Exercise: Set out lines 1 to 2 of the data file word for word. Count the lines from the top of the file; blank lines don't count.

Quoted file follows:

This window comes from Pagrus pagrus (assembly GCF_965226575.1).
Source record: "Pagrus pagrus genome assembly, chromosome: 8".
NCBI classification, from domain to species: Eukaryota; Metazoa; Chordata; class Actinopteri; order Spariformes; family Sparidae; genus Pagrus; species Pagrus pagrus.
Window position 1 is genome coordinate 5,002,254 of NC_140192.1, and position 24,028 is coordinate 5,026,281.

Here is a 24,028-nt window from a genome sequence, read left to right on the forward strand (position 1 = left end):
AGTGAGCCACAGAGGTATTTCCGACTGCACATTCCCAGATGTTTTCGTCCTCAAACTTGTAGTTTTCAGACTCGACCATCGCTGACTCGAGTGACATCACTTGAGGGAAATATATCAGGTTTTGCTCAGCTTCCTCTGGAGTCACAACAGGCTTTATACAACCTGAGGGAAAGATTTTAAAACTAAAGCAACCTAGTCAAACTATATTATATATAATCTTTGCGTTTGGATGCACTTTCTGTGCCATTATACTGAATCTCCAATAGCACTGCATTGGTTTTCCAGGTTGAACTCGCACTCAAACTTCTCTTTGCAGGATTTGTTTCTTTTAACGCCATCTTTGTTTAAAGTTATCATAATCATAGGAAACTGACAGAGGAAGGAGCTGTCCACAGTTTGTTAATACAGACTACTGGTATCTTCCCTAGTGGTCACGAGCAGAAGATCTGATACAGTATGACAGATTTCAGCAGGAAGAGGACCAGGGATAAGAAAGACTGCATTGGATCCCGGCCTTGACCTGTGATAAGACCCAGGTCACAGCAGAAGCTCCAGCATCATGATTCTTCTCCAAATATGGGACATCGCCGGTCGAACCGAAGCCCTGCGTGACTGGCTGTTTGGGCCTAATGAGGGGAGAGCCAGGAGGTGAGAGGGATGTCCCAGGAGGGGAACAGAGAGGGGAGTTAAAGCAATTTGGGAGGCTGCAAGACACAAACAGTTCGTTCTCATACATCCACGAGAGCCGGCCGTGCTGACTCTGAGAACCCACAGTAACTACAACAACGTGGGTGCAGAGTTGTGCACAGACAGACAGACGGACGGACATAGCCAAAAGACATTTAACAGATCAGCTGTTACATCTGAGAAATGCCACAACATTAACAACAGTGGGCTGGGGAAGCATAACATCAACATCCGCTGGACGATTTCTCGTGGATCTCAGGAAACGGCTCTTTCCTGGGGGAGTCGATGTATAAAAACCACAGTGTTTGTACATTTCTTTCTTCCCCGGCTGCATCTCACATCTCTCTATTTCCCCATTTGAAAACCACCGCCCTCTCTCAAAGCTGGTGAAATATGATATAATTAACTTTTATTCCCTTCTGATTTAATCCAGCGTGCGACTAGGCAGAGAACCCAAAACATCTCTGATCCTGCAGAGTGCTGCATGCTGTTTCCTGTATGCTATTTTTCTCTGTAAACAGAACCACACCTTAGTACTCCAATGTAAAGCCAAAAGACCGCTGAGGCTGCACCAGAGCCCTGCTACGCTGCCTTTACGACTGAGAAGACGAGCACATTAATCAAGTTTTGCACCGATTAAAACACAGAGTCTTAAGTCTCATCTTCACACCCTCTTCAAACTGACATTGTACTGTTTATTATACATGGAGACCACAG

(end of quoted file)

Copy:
This window comes from Pagrus pagrus (assembly GCF_965226575.1).
Source record: "Pagrus pagrus genome assembly, chromosome: 8".